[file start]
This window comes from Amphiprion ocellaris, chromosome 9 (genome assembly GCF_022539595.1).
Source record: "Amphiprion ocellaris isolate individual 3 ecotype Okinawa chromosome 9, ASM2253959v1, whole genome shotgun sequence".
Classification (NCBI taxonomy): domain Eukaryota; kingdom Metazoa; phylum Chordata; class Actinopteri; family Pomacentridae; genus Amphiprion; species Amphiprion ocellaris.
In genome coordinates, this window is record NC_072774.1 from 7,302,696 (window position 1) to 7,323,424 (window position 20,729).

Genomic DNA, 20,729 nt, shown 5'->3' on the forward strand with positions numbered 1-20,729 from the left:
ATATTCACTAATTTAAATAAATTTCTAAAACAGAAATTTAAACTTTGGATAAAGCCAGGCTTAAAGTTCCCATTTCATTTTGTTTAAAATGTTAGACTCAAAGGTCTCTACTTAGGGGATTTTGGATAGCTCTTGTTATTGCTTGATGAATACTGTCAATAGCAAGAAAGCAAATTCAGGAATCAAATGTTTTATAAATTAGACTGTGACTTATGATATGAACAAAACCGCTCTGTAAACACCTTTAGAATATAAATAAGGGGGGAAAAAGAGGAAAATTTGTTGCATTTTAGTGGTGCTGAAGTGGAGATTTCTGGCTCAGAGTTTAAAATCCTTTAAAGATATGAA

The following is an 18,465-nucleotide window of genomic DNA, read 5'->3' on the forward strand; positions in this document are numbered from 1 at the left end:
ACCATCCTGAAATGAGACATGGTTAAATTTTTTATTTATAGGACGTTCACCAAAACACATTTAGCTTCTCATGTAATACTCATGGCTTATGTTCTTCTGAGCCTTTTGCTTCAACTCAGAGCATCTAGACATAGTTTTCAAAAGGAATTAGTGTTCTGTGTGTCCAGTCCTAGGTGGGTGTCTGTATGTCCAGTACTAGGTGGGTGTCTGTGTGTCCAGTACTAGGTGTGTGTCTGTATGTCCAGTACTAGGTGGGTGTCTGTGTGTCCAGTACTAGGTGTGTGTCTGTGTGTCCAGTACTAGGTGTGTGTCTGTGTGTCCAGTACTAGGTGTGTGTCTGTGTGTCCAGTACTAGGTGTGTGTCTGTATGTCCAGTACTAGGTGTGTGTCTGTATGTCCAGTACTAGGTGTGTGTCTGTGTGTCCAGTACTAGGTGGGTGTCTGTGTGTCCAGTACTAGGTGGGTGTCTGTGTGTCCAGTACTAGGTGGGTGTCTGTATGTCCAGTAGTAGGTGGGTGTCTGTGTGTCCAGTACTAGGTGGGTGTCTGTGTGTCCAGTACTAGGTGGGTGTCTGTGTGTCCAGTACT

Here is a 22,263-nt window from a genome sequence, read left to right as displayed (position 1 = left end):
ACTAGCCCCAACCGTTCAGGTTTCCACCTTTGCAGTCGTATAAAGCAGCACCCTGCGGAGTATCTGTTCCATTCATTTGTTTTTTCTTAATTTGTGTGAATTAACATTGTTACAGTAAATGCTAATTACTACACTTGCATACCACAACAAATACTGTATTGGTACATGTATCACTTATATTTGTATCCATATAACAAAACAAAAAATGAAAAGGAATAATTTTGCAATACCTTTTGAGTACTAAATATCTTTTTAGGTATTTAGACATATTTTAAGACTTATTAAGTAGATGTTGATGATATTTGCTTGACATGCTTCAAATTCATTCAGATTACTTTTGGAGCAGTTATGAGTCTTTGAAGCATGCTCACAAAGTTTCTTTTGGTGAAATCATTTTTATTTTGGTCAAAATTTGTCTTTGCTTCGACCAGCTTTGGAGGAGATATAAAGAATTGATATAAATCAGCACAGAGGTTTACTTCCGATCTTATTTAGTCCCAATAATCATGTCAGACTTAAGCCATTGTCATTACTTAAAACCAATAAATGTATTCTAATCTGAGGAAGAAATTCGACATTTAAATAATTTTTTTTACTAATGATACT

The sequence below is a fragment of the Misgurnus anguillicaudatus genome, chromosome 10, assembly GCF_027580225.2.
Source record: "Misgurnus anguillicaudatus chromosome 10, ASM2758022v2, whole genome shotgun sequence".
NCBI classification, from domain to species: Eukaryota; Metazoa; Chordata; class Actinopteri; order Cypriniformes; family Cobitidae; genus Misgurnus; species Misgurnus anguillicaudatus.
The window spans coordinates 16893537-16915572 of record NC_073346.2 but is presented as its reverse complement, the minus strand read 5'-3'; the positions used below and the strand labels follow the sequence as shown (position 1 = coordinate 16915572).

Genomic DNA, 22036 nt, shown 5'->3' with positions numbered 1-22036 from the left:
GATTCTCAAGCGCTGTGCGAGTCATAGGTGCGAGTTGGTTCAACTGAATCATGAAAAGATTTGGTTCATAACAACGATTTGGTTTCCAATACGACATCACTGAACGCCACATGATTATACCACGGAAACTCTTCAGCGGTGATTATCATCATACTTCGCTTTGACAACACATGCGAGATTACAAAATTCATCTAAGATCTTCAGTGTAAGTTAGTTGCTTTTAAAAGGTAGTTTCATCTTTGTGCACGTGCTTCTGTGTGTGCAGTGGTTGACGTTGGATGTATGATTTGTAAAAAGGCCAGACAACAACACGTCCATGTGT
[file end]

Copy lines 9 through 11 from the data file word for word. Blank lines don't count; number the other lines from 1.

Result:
Here is a 22,263-nt window from a genome sequence, read left to right as displayed (position 1 = left end):
ACTAGCCCCAACCGTTCAGGTTTCCACCTTTGCAGTCGTATAAAGCAGCACCCTGCGGAGTATCTGTTCCATTCATTTGTTTTTTCTTAATTTGTGTGAATTAACATTGTTACAGTAAATGCTAATTACTACACTTGCATACCACAACAAATACTGTATTGGTACATGTATCACTTATATTTGTATCCATATAACAAAACAAAAAATGAAAAGGAATAATTTTGCAATACCTTTTGAGTACTAAATATCTTTTTAGGTATTTAGACATATTTTAAGACTTATTAAGTAGATGTTGATGATATTTGCTTGACATGCTTCAAATTCATTCAGATTACTTTTGGAGCAGTTATGAGTCTTTGAAGCATGCTCACAAAGTTTCTTTTGGTGAAATCATTTTTATTTTGGTCAAAATTTGTCTTTGCTTCGACCAGCTTTGGAGGAGATATAAAGAATTGATATAAATCAGCACAGAGGTTTACTTCCGATCTTATTTAGTCCCAATAATCATGTCAGACTTAAGCCATTGTCATTACTTAAAACCAATAAATGTATTCTAATCTGAGGAAGAAATTCGACATTTAAATAATTTTTTTTACTAATGATACT

The sequence below is a fragment of the Misgurnus anguillicaudatus genome, chromosome 10, assembly GCF_027580225.2.